Yet some 750 weeks later we are watching glumly as Russia edges back to a much less free and much more unpleasant system. Countries are what they are. They have the history and the people they have.
Loud statements of praise or condemnation (and attempting to back winners and marginalise losers) all make much less difference than we think. Underlying political and cultural rhythms in each country have a logic and power of their own.
Take Egypt. This fine article from Tablet Magazine (the Jewish Tablet, not the Catholic Tablet) argues persuasively that what we see as a ‘liberal’ tendency in Egypt is merely a set of ambiguous attitudes held by the many people who work for the sprawling Egyptian state apparatus - and need it to stagger on:
"The coup is merely the latest inflection of a longer historical arc that unites authoritarians and liberals in a profound ambivalence about Western values and the West itself …
“The West is a model to be followed, but it was also a source of feelings of inferiority. The liberals don’t want to be like it, but they want to catch up to the West to be like it. They dress like Westerners, they look like Westerners, but they also reject the West.
"… Arab liberals understand themselves as members of an elite class that shares little in common with the unwashed masses. If the ruler can’t modernize the masses, at least he must protect the advantages that the state lavished on the liberals. This dynamic explains why Egypt’s current crop of liberals has turned from Mubarak’s regime to a democracy that empowered the Brotherhood and back to the military regime that they hope will protect them from the Brotherhood."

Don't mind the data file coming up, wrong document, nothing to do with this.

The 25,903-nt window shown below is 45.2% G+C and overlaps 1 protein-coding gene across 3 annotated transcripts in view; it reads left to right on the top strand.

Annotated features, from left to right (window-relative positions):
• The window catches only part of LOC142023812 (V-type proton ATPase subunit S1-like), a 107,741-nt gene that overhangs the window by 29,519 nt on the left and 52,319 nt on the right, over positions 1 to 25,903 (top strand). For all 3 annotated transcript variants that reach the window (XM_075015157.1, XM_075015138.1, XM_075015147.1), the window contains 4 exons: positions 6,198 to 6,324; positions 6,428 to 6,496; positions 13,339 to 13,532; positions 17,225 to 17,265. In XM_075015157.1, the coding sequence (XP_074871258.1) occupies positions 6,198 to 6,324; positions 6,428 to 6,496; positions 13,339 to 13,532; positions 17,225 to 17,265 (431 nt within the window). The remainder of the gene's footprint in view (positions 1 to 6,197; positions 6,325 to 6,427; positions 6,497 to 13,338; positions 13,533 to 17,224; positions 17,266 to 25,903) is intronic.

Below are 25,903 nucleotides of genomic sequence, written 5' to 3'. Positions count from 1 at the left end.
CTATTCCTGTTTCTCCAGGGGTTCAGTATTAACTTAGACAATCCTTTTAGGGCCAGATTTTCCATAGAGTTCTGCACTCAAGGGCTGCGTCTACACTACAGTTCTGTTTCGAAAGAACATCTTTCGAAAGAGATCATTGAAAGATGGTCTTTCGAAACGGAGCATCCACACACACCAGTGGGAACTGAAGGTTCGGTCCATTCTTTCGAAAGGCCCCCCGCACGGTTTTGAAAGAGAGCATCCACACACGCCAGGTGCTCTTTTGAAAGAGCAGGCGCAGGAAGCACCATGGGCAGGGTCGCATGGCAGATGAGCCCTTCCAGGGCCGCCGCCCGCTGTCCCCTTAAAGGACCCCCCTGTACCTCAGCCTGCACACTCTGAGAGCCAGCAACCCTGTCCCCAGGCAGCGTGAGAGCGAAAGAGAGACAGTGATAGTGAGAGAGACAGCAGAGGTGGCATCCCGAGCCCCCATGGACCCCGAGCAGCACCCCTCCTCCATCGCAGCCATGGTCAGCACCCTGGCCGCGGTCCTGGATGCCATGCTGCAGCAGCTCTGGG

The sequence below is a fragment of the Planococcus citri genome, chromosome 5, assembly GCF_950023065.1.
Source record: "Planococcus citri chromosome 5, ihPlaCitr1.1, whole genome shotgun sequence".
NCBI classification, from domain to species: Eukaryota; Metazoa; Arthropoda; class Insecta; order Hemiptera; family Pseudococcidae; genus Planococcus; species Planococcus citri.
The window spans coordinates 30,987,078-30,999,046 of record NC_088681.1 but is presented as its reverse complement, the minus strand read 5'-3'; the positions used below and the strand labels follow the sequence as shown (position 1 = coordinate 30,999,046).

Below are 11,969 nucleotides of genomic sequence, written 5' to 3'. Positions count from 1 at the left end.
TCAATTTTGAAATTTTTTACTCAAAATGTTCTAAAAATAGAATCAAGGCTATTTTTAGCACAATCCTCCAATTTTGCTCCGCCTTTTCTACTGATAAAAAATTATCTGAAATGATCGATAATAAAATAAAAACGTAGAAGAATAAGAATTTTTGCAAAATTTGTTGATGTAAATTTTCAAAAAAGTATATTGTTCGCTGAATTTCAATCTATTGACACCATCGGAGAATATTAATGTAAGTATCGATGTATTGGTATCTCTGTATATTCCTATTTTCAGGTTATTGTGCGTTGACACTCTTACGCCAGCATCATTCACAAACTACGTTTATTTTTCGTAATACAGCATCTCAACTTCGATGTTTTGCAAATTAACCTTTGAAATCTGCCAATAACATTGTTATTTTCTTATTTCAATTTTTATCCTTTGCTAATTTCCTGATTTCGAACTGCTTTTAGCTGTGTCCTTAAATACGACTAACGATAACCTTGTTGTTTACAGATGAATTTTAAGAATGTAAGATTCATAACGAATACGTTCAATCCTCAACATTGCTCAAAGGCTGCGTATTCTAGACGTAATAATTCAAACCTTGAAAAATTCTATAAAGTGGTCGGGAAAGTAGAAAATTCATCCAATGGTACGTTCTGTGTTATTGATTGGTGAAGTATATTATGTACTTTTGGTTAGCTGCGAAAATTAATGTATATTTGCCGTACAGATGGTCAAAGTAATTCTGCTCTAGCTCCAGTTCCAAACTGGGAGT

The main reason why I think it’s almost better for Western governments to say as little as possible in these grim circumstances rather than make loud statements of condemnation is that words without action look ‘weak’. Any statements made are mainly for domestic and international audiences, not for the bitter rivals in the grisly Egyptian drama.
What else might we actually do? Take the issue to the UN Security Council and try to crank up massive international pressure on Cairo? Who around the planet is likely to support us? China? Russia? India? Brazil? How many Arab regimes will be upset that the Muslim Brotherhood is taking these casualties?
The United States has a very tricky balancing act now, given their close links to the Egyptian military over many years. It’s no surprise that they are grappling with their response – their hopes for making some progress on Israel/Palestinians do not need the added complication of turmoil in Egypt.
But at least they have leverage in their large assistance programmes for Egypt. Or do they? If they threaten to cut back on this assistance, will that make things better or worse?
Making a noise is one thing. Making a positive difference is another.
Charles Crawford is a Contributing Editor to The Commentator. A former British Ambassador in Sarajevo, Belgrade and Warsaw, he is now a private consultant and writer. Visit his website and follow him on Twitter @charlescrawford